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  • br Patients were tested by

    2019-10-08


    Patients were tested by appropriate routine diagnostic pro-cesses to detect any mutation in highly penetrant genes, namely, BRCA1 or BRCA2 cancer predisposition CH 223191 routinely from 2009
    Please cite this article as: Szollar A et al., A long-term retrospective comparative study of the oncological outcomes of 598 very young ( 35 years) and young (36e45 years) breast cancer patients, European Journal of Surgical Oncology, https://doi.org/10.1016/j.ejso.2019.06.007
    A. Szollar et al. / European Journal of Surgical Oncology xxx (xxxx) xxx 3
    according to the ESMO recommendation [29]. The current study was approved by the Institutional Review Board at the NIO. Informed consent was obtained from all patients. Germline DNA was extracted by a standard procedure from the blood of patients diagnosed with breast cancer at the NIO. In Hungary, genetic testing for the presence of germline mutations of BRCA1/2 genes has been conducted at the Department of Molecular Genetics, National Institute of Oncology since 1995 [30e32]. Sanger sequencing (1995-present), denaturing high-performance liquid chromatography (DHPLC) (2004e2012), and multiplex ligation-dependent probe amplification (MLPA) (2004-present) were the molecular diagnostic methods used. From 1995 to 2004 samples were pre-screened by heteroduplex analysis (HDA) or Single-Strand Conformation Poly-morphism (SSCP) analysis, but mutations were identified by Sanger sequencing or MLPA. From 2013 onward, next-generation sequencing (NGS) is performed on a MiSeq instrument (Illumina Inc., San Diego, CA) using the platform-installed MiSeq Reporter's workflow. Women were offered testing if their family and personal history fulfilled the selection criteria of Breast Cancer Linkage Consortium or NCCN Clinical Practice Guidelines for Genetic/Fa-milial High-Risk Assessment [30e32]. [33].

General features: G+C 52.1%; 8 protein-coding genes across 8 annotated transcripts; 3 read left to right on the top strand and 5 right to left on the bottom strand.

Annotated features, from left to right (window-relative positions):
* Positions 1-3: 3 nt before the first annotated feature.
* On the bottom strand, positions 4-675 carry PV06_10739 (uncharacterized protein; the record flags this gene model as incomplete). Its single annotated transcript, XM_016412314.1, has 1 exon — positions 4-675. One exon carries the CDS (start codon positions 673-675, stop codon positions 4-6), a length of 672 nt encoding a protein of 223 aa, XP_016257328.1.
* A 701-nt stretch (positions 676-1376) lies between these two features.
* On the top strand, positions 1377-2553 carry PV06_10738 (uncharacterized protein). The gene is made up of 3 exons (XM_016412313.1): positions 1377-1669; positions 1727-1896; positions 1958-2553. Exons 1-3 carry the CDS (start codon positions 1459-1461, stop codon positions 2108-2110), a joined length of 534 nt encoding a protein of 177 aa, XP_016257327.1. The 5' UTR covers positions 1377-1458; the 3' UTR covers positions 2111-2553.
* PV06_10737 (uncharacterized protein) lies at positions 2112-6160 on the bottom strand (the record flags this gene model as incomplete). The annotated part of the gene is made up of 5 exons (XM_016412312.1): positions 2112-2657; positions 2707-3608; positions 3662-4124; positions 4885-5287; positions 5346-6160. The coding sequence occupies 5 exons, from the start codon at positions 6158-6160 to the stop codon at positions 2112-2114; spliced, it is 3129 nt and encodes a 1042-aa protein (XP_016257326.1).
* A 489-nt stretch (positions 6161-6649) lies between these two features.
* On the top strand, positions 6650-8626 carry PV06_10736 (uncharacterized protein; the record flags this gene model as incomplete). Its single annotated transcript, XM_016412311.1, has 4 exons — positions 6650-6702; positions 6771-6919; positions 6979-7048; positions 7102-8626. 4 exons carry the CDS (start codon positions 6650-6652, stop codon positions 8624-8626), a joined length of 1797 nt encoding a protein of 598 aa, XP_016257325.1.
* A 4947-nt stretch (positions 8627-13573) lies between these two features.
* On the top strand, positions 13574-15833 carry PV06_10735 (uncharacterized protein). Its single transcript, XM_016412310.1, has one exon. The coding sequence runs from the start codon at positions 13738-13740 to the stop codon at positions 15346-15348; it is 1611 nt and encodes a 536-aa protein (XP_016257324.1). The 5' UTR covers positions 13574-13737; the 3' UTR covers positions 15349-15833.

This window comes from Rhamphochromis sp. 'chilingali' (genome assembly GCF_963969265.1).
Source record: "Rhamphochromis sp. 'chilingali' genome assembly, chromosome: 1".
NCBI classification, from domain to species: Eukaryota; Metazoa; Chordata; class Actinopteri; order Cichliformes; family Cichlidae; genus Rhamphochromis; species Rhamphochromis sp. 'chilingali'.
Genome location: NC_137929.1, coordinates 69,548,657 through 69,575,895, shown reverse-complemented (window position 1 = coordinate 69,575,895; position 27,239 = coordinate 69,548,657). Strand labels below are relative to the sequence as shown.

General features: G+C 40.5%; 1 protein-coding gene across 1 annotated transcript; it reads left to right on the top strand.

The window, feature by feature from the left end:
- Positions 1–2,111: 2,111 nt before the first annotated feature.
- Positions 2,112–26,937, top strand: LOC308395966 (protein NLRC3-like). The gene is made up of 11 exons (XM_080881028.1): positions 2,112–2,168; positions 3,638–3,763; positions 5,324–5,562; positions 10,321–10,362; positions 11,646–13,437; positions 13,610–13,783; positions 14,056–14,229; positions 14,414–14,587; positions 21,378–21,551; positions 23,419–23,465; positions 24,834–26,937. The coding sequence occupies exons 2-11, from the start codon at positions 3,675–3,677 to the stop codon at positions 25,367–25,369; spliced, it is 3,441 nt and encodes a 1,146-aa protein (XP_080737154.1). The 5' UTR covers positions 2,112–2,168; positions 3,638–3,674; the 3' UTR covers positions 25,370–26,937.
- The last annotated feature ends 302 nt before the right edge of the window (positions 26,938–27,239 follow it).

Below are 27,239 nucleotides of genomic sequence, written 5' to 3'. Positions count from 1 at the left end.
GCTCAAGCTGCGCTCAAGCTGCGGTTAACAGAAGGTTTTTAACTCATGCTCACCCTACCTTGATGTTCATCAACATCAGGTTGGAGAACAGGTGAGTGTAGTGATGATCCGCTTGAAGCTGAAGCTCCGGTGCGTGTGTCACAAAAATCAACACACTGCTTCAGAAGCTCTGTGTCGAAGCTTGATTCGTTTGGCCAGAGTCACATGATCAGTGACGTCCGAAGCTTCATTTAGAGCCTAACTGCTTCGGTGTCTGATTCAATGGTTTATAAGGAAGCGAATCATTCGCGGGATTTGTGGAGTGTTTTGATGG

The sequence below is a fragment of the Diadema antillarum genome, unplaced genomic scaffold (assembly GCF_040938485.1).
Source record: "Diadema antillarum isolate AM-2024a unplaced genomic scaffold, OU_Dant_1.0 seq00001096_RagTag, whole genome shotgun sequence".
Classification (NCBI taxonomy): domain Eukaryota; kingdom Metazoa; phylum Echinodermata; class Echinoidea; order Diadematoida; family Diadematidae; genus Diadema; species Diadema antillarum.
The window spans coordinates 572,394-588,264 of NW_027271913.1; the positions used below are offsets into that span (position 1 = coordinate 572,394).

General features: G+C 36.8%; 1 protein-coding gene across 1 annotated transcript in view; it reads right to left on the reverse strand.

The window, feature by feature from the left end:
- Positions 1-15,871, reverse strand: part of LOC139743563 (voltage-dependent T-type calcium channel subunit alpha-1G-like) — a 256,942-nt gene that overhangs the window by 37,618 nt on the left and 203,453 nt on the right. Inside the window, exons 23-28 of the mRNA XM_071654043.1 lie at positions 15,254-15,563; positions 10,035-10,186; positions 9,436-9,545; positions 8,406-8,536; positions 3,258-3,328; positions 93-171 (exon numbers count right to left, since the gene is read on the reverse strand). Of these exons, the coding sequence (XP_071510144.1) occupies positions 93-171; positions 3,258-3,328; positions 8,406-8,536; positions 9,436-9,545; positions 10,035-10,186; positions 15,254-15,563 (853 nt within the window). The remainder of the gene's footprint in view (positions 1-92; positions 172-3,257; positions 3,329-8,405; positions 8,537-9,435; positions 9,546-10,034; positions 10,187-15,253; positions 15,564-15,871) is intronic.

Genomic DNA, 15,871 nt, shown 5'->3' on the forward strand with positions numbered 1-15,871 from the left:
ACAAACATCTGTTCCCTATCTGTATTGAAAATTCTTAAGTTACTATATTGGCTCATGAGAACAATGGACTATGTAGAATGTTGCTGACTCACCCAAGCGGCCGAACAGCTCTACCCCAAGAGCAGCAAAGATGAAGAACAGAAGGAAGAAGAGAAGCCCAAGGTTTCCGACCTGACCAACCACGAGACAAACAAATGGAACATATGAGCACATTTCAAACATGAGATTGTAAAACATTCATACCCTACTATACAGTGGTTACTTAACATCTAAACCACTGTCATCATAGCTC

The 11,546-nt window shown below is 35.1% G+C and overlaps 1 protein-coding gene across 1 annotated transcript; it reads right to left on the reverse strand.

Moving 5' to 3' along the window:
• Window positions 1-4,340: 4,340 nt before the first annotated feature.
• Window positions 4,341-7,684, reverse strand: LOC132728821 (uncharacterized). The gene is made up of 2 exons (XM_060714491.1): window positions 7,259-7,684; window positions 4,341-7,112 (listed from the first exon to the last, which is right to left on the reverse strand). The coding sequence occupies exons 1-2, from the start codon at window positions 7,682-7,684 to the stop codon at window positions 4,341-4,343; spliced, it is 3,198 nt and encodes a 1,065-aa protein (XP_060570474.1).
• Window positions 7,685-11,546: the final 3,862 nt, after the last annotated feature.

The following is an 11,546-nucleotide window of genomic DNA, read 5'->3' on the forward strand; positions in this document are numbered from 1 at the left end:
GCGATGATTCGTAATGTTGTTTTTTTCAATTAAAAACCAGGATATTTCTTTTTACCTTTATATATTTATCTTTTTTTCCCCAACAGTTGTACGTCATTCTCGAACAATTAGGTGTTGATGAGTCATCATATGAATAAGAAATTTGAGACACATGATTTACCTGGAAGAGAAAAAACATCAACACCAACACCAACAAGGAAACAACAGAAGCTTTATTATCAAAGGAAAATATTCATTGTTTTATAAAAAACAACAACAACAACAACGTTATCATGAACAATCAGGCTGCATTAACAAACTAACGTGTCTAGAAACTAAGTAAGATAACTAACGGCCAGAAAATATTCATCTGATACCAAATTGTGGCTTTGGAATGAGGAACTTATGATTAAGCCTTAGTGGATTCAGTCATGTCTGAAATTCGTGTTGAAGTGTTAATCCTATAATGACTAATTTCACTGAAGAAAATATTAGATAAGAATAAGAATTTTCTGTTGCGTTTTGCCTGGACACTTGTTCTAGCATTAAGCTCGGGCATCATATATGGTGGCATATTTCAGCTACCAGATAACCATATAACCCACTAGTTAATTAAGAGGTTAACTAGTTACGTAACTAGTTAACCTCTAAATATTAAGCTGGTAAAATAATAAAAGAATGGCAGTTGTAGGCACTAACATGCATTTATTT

During the investigated period and according to the updated international European Society of Medical Oncology (ESMO) Clin-ical Practice Guidelines for diagnosis, treatment and follow-up, the chemotherapy regimen was based on FAC (5-fluorouracil, doxoru-bicin, and cyclophosphamide), FEC (5-fluorouracil, epirubicin, and cyclophosphamide) and taxanes. Chemotherapy was indicated in triple-negative, HER2-positive breast cancers and in high-risk luminal HER2-negative tumours. Depending on the individual recurrence risk and the selected regimen, chemotherapy was usu-ally administered for six cycles. Endocrine therapy (ET) was based on tamoxifen or aromatase inhibitors with an LHRH agonist in luminal cases for five years after the surgery. After 2005, all HER2-positive patients with pT1c or larger tumours received adjuvant trastuzumab therapy, which was administered once per week during treatment with other chemotherapy medications and then once every 3 weeks after treatment with the other medications for up to 52 weeks. Radiotherapy (RT) was performed using CT-based three-dimensional treatment planning. The adjuvant radiotherapy started 4e8 weeks after surgeryor 3e4 weeks after adjuvant chemotherapy. Patients who received BCS were given whole breast radiotherapy and tumour bed boost irradiation. Postmastectomy radiotherapy (PMRT) to the chest wall was administered to patients with pT3eT4 pN0-1mi tumours. Locoregional PMRT was indicated for patients with lymph node metastatases >2 mm (pN1a, pN2a, pN3a). Doses used for local and/or regional adjuvant irradiation were 50 Gy in 25 fractions of 2.0 Gy with a typical boost dose of 16 Gy in 2 Gy single doses.
    Medical records and pathology reports were reviewed, and in-formation on the HER2, ER and PR status of the patients, as well as data on the age at diagnosis, histological grade, stage, and other clinical covariates, was collected from the institutional database retrospectively. The TNM classification was defined by the Amer-ican Joint Cancer Committee (AJCC) and the Union for International Cancer Control (UICC) Breast Cancer Staging 7th Edition [34].